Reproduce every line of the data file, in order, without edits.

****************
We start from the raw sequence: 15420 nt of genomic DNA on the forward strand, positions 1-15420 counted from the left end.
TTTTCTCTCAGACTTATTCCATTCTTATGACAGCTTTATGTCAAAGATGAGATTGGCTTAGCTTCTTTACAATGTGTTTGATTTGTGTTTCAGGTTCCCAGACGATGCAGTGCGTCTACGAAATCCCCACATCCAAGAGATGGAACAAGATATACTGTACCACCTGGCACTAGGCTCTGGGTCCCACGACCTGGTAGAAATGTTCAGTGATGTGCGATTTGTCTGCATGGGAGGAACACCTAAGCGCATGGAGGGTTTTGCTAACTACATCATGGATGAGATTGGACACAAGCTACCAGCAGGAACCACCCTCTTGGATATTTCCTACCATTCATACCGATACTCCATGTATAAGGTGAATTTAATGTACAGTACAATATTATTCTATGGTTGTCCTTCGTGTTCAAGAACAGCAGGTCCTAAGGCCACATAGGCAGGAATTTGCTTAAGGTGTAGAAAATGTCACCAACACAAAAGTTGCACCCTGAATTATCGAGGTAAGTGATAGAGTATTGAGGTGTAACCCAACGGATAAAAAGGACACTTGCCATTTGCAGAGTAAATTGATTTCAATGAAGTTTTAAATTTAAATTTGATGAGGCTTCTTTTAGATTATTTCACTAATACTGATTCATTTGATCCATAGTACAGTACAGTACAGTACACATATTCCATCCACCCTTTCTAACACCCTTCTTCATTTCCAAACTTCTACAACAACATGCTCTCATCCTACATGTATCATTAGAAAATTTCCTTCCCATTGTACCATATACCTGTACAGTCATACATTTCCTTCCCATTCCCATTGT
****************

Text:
We start from the raw sequence: 15420 nt of genomic DNA on the forward strand, positions 1-15420 counted from the left end.
TTTTCTCTCAGACTTATTCCATTCTTATGACAGCTTTATGTCAAAGATGAGATTGGCTTAGCTTCTTTACAATGTGTTTGATTTGTGTTTCAGGTTCCCAGACGATGCAGTGCGTCTACGAAATCCCCACATCCAAGAGATGGAACAAGATATACTGTACCACCTGGCACTAGGCTCTGGGTCCCACGACCTGGTAGAAATGTTCAGTGATGTGCGATTTGTCTGCATGGGAGGAACACCTAAGCGCATGGAGGGTTTTGCTAACTACATCATGGATGAGATTGGACACAAGCTACCAGCAGGAACCACCCTCTTGGATATTTCCTACCATTCATACCGATACTCCATGTATAAGGTGAATTTAATGTACAGTACAATATTATTCTATGGTTGTCCTTCGTGTTCAAGAACAGCAGGTCCTAAGGCCACATAGGCAGGAATTTGCTTAAGGTGTAGAAAATGTCACCAACACAAAAGTTGCACCCTGAATTATCGAGGTAAGTGATAGAGTATTGAGGTGTAACCCAACGGATAAAAAGGACACTTGCCATTTGCAGAGTAAATTGATTTCAATGAAGTTTTAAATTTAAATTTGATGAGGCTTCTTTTAGATTATTTCACTAATACTGATTCATTTGATCCATAGTACAGTACAGTACAGTACACATATTCCATCCACCCTTTCTAACACCCTTCTTCATTTCCAAACTTCTACAACAACATGCTCTCATCCTACATGTATCATTAGAAAATTTCCTTCCCATTGTACCATATACCTGTACAGTCATACATTTCCTTCCCATTCCCATTGT